• Nathanael April 25, 2016 at 9:06 pm

      Just force RTD to actually build the train to Boulder. ASAP. Top priority.

      You have the political clout. Make it happen.

      BNSF’s traffic is way down due to the collapse of the coal industry. Betcha they offer a lower price for the line than they did two years ago.

    • Jason C April 26, 2016 at 7:32 am

      Rail to Boulder is coming. RTD has had to prioritize the lines it could build out quickly using federal and private money. If RTD had started with Boulder we would now have no other lines. I don’t think that would be better. Now that they’ve started NW rail I expect they will keep pushing to extend it further each year. BTW, it’s not as though Boulder has built all the other lines – contributions from the rest of the district are higher. In fact, all the taxes collected in Boulder don’t add up to enough to purchase the NW rail right of way.

    • Paul April 26, 2016 at 8:29 am

      The entire Denver Metro Area voted to voluntarily tax themselves and to subsidize the most expensive line in the area that serves the fewest people. When can we demand our refund for the transit improvement that we won’t see because Boulder is crying about not getting a $1.12B rail line that will carry fewer then 10,000 passengers per day?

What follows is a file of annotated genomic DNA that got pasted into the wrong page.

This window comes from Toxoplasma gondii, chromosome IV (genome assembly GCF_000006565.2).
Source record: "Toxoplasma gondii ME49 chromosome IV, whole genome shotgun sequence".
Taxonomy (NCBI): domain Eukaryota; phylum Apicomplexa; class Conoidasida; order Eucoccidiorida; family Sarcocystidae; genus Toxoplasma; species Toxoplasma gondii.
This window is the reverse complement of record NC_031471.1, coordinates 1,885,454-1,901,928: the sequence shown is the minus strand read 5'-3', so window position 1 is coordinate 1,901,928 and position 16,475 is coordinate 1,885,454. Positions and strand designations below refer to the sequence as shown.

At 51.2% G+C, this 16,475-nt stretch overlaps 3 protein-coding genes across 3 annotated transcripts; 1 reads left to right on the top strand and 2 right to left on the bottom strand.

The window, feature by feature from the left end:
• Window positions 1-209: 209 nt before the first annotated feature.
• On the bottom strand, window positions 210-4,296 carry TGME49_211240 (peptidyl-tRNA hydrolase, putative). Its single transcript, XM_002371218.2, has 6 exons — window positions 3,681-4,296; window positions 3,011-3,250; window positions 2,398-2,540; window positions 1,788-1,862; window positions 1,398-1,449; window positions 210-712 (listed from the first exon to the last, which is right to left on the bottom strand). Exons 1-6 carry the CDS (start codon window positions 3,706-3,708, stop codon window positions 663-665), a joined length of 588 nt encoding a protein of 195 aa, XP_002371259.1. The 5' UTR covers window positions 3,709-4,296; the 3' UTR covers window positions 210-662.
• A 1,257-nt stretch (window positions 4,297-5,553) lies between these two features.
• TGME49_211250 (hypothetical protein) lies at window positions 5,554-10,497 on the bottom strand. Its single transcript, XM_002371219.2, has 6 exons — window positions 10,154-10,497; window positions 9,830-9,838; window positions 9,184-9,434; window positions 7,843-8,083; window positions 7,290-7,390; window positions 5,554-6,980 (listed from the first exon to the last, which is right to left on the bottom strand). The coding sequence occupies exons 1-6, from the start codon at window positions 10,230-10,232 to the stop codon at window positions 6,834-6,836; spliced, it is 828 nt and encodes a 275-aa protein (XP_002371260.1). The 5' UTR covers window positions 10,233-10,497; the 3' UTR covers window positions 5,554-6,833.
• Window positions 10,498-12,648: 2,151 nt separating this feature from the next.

Boulder County has paid roughly $150M into FasTracks over the past decade and has received over $150M in new infrastructure in the form of the Flatiron Flyer (which is faster, more frequent, and carries 50% more passengers than what it replaced- hardly worse). If you think about it, you guys up there have paid for your new line, but have only now started on the contributions for the choo-choo to nowhere. Meanwhile, the rest of the Denver Metro Area will continue to see our tax dollars flow up north in order to fulfill the promise of FasTracks for what is arguably the biggest boondoggle in the entire damn program.

      • Nash April 28, 2016 at 11:50 am

        Thank you Paul, for showing us the facts that reveal the simple truth about taxing and spending. Politics.

        And the composition of the RTD Board. 15 members, one from each gerrymandered “district.” Only 3 represent areas in the city of Denver — which ended up with the most densely-populated areas (Capitol Hill, Cherry Creek and Northwest Denver) with NO rail service.

        Meanwhile, Boulder eventually gets TWO lines, for very few people. Fast Tracks would have been voted down by the people of Denver, if they had known how the core city would be so under-served by RTD, which is dominated by suburban political interests.

        As they say, a camel is a horse put together by a committee.